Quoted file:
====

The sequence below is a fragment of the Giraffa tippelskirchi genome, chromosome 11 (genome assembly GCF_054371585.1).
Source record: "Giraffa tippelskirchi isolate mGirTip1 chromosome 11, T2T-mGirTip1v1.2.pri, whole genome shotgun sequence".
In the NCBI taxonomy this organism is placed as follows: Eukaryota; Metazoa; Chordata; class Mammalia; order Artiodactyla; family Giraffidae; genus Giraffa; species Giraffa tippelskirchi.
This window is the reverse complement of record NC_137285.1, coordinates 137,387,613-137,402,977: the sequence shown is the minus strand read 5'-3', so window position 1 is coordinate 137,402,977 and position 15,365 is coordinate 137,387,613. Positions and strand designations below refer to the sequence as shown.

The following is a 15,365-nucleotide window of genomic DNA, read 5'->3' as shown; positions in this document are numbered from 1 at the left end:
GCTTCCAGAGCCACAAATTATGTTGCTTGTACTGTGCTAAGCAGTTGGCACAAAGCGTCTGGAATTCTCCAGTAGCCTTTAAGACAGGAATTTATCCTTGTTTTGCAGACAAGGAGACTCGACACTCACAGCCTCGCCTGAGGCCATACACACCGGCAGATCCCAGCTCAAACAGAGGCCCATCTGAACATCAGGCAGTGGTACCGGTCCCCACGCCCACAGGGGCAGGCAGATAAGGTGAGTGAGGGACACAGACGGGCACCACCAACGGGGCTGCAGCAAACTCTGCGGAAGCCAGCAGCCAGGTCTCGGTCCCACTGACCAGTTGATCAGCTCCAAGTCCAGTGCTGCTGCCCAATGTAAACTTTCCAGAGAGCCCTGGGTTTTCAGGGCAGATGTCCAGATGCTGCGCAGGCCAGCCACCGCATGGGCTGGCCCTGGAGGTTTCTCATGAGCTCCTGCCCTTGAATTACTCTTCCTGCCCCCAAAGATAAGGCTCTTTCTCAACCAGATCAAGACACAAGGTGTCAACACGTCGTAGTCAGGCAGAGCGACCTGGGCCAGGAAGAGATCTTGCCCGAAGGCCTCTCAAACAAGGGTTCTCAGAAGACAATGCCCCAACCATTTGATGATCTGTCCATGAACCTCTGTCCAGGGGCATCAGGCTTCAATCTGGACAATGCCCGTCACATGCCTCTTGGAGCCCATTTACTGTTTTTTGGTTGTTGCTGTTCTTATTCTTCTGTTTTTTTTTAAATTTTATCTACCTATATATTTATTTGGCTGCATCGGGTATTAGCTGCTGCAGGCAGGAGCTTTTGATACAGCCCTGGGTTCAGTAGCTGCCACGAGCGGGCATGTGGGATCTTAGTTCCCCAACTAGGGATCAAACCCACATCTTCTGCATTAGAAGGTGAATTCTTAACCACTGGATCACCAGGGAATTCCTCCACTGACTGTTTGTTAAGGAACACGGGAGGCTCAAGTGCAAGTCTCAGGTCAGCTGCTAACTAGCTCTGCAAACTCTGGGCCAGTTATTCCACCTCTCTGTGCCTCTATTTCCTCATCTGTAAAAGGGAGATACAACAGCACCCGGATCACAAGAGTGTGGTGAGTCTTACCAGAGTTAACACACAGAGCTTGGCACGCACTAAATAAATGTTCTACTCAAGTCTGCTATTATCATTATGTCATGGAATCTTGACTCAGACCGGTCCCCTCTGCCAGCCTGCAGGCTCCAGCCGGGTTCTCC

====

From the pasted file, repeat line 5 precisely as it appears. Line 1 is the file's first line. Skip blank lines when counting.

The following is a 15,365-nucleotide window of genomic DNA, read 5'->3' as shown; positions in this document are numbered from 1 at the left end: